Gallagher: Globalism is not new to Yale

In the official story Yale tells itself — the story that emerges from official statements and development plans — the message is clear: Yale is an international university. With great emphasis and considerable pride, the University’s representatives continually refer to Yale’s global mission.

This should be no surprise: Globalization is a hot topic, and university administrators everywhere have a long tradition of tuning themselves to the zeitgeist. But when it comes to the internationalization of Yale, the governors of our University seem especially gung-ho.

When President Levin hailed “the transformation of Yale from a local to a regional to a national to an international university,” his expansionist cadence gave us a glorious vision of the future, in which Yale students shuck off the archaic limits of place and nationality and, as if stepping out of Plato’s cave, march forward into a realm of unprecedented learning to take up the mantle of global leadership: philosopher-kings for the modern age.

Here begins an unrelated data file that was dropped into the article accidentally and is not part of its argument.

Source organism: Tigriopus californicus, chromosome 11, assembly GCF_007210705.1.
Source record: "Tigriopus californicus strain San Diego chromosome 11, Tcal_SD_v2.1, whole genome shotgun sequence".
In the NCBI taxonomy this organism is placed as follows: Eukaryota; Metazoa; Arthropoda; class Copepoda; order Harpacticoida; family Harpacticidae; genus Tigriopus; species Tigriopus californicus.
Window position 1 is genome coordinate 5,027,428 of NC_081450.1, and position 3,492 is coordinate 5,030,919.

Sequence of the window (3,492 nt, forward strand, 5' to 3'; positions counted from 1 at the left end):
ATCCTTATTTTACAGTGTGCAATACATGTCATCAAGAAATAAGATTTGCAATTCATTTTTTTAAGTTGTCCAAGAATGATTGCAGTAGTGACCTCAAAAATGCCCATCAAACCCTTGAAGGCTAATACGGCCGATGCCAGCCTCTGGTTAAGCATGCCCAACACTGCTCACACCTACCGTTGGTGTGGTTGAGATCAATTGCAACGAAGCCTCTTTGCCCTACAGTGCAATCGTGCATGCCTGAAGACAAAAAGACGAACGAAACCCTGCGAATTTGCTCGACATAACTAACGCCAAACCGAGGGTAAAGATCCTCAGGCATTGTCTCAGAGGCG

That’s all good stuff, of course, but before we get too caught up in it we should take some time to think about what Yale’s transformation into an international university really means.

I have nothing bad to say about Yale’s international connections, for I have benefited greatly from friendships with international students, from taking courses under foreign professors and from studying abroad on Yale’s dime. There’s no question that Yale has an international orientation, and that it enriches our time here. But if we consider the question from the other side, it is not clear what, apart from our prestige and academic resources, Yale brings to its international relationships. Alongside the University’s international commitments, is there an American character to Yale?